Serious filmmakers, improved effects help adaptations
Everybody weaned reading comicbooks recognizes the moment — watching a movie you were actually excited about seeing and wincing as the audience begins giggling in the wrong places.
The most indelible experience along these lines occurred for me in the 1970s with “Doc Savage: The Man of Bronze,” in which a cool ’30s pulp-turned-comic was transformed into a risible, campy, live-action cartoon.
Comicbook adaptations have taken a quantum leap forward since then for plenty of well-documented reasons. Serious filmmakers and improved effects made blockbusters like “Spider-Man” and “The Dark Knight” possible, producing a stampede toward costumed heroes and giving Comic-Con nerds rare occasion to feel smug.
Yet as less-familiar characters than Superman, Batman and Spider-Man storm theaters, the margin for error grows ever slimmer — which is perhaps why this summer’s box office could be as influenced by the unintentional laughs comicbook movies don’t elicit as by the intentional ones that comedies do.
“Thor,” a Marvel property opening May 6, leads off a super-powered parade that will include “Captain America: First Avenger” and “Green Lantern.” In each case, the trailer suggests a fidelity to the source material that will doubtless be welcomed by fans.
To truly succeed, however, such films must cross over beyond those who can spell, much less pronounce, the name of Thor’s hammer (give yourself five points if you said “Mjolnir”). And that’s where these affairs get tricky.
This balancing act came to mind, again, watching the adaptation “Jonah Hex.” The movie — based on a relatively obscure DC comic about scarred Western bounty hunter — eluded me in theaters, as it did much of the rest of the world, but I recently caught it on HBO.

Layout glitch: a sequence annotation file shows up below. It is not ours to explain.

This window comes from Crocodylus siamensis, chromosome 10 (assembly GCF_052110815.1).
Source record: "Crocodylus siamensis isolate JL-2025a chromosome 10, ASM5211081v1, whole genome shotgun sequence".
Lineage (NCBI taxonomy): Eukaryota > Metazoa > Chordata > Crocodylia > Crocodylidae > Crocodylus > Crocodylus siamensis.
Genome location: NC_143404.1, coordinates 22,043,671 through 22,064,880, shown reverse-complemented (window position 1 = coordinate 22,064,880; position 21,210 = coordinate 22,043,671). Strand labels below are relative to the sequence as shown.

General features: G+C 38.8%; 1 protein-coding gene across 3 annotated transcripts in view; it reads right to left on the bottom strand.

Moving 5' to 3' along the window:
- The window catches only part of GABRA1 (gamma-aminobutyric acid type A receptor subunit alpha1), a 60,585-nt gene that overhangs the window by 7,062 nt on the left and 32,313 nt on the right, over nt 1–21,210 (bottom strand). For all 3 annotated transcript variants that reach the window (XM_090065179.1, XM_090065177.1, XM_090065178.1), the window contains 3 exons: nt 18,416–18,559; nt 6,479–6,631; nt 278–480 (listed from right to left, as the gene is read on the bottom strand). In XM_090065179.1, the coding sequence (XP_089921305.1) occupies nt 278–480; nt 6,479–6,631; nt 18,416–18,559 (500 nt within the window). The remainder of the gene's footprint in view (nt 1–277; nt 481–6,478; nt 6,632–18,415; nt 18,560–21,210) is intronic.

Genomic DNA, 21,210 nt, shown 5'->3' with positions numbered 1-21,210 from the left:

I knew something about the comicbooks, but when the title gunslinger played by Josh Brolin — receiving shamanistic treatment — barfed up a full-sized raven, it was easy to imagine guffaws in theaters. Clearly, you’re in trouble if Megan Fox in a wet bustier provides minimal compensation.
From anecdotal evidence, it seems many people who can’t distinguish Metamorpho from Mr. Mxyzptlk — or aren’t agog about production starting on “The Avengers” — don’t quite know what to make of these upcoming movies. For them, Ryan Reynolds reciting the Green Lantern oath might sound corny, not inspiring, just as Adrianne Palicki’s skin-tight costume for NBC’s “Wonder Woman” pilot triggered derisive snorts in certain quarters.
Granted, “Iron Man” impressively bridged this treacherous gap, but as its inferior sequel demonstrated, that’s still a real tightrope to navigate. Even amid the overwhelmingly positive critical reaction to HBO’s fantasy series “Game of Thrones,” some reviewers were simply dismissive, unwilling to engage a project resembling fodder for the “Dungeons and Dragons” crowd on its own terms.
Both Marvel and DC (under the stewardship of Disney and Warner Bros., respectively) have grand designs, but you can do only so many versions of Batman and Spider-Man — or “Pay no attention to that earlier movie” Superman and the Hulk reboots — before branching into comicdom’s periphery. To fulfill those plans, mainstream audiences better not titter when Captain America throws his shield or Green Lantern powers up his ring.
Admittedly, comicbooks have come a long way from past cinematic travesties, punctuated by disasters like “Howard the Duck” (produced by George Lucas, no less), which definitively proved sex involving anthropomorphized waterfowl and women is less groan-inducing (slightly, anyway) on the page than onscreen.
That said, there have been enough ostentatious setbacks — including such recent disappointments as artist-turned-director Frank Miller’s misfire “The Spirit” and the confused response from the uninitiated to the grim nihilism of “Watchmen” — to suggest there will be more fabulous flops littered along the way.
Before Tim Burton’s “Batman” and perhaps more significantly Bryan Singer’s “X-Men” pics, the prevailing attitude at studios often approximated the backward logic of Superman villain Bizarro — as in “Me love comicbooks, so me humiliate and ruin them.”
Heading into this make-or-break summer, two burning questions linger: What happens when the second tier of caped crusaders finally hit screens? And will more sober-minded portrayals save them or just become another form of Kryptonite?
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